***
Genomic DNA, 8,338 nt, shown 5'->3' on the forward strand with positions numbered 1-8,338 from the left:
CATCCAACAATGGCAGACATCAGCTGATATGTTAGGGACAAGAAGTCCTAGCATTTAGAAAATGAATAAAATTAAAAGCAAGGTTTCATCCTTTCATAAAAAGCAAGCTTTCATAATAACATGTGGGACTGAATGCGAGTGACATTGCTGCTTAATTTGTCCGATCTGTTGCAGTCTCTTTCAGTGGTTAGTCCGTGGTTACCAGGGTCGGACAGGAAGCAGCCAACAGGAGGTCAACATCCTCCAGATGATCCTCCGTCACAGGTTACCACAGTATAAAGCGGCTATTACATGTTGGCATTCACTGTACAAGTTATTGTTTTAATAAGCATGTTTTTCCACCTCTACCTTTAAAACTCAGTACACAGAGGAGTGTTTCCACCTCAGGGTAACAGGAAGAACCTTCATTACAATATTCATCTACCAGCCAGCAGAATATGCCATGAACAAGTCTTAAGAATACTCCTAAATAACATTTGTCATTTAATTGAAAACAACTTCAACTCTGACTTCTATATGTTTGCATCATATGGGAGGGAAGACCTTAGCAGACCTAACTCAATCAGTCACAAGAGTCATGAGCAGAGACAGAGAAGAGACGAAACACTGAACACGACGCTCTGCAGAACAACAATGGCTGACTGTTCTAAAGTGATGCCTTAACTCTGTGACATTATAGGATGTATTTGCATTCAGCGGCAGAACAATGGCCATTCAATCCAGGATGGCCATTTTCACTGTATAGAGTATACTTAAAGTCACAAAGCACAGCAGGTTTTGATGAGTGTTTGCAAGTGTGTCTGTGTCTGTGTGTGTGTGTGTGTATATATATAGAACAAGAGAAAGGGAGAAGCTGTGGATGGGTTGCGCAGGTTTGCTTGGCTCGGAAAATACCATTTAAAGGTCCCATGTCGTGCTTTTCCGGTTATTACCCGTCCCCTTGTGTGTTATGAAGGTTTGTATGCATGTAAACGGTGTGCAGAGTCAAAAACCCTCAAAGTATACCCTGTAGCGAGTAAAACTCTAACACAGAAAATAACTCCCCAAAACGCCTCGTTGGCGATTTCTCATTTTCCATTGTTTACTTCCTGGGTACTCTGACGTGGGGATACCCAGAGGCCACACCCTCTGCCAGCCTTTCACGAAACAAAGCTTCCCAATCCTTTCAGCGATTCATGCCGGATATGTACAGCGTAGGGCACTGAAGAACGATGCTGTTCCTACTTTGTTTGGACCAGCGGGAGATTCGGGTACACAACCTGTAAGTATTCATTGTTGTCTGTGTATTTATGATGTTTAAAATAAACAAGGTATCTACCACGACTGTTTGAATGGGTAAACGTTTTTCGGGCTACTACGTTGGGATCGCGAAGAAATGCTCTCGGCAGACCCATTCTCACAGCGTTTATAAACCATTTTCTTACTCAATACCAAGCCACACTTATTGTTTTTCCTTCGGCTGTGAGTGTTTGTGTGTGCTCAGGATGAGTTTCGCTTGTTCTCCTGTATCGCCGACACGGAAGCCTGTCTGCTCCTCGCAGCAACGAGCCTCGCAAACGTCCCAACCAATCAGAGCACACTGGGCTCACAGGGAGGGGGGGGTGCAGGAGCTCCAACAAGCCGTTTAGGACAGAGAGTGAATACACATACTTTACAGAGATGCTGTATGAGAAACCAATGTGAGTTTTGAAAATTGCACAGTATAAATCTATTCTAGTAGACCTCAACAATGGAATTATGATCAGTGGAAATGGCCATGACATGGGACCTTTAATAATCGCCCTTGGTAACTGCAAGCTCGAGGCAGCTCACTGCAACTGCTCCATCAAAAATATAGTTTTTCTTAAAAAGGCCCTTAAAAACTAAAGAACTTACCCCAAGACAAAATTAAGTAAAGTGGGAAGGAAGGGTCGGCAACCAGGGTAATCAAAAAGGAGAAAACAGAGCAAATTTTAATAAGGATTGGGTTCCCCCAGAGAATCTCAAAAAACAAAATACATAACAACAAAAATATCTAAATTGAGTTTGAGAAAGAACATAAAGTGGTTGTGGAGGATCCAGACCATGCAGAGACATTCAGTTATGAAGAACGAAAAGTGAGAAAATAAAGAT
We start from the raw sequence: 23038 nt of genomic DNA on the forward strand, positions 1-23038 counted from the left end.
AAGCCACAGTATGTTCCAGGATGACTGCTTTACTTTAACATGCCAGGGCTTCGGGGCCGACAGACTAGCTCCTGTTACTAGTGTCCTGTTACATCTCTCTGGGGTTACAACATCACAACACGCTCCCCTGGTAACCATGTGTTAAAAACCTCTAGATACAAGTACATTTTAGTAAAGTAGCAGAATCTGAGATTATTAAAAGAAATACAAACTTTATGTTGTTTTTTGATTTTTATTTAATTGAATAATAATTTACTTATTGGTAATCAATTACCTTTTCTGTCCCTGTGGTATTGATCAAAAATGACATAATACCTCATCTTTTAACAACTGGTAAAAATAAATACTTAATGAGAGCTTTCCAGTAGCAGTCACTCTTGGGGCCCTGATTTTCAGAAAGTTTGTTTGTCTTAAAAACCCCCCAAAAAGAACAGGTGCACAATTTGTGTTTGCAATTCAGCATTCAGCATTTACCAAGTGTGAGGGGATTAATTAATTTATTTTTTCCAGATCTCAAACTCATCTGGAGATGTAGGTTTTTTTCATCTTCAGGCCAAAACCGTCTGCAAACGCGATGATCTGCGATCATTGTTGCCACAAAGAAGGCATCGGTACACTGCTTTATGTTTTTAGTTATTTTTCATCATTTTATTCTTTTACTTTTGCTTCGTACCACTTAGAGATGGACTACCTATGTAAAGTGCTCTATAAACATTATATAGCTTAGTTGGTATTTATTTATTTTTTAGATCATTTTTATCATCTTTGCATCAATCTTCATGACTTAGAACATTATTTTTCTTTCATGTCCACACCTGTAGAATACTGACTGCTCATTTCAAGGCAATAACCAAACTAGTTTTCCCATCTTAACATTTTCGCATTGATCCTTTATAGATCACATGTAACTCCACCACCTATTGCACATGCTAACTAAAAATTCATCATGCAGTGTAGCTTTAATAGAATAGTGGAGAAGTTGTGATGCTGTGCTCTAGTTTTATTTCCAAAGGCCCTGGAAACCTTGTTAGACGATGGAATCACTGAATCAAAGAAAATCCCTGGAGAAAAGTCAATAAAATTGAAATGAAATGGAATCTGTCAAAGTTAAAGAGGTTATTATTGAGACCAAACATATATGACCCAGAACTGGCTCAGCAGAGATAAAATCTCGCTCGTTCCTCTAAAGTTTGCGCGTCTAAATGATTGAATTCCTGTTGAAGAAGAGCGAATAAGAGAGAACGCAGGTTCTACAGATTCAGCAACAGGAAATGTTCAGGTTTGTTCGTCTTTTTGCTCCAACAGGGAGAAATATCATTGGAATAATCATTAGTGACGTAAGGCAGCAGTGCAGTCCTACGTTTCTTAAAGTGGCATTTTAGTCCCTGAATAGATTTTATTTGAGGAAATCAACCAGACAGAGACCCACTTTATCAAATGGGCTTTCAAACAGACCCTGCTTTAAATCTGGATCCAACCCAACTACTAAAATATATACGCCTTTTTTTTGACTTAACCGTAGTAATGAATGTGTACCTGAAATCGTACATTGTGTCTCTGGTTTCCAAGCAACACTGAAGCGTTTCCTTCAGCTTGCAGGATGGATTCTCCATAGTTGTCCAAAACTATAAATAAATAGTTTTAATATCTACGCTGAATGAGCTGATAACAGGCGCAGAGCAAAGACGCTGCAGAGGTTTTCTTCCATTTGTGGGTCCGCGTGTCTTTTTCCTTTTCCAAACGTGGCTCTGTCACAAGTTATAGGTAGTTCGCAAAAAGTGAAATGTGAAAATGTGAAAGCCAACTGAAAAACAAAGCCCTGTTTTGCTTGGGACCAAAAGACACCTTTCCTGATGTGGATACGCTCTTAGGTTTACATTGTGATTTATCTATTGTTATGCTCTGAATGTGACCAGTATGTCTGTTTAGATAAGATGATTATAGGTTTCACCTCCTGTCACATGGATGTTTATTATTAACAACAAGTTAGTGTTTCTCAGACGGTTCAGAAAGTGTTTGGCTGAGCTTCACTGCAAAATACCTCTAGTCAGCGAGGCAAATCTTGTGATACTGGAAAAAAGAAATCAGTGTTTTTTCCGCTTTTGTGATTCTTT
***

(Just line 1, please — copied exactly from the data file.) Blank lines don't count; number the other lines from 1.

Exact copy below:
Genomic DNA, 8,338 nt, shown 5'->3' on the forward strand with positions numbered 1-8,338 from the left: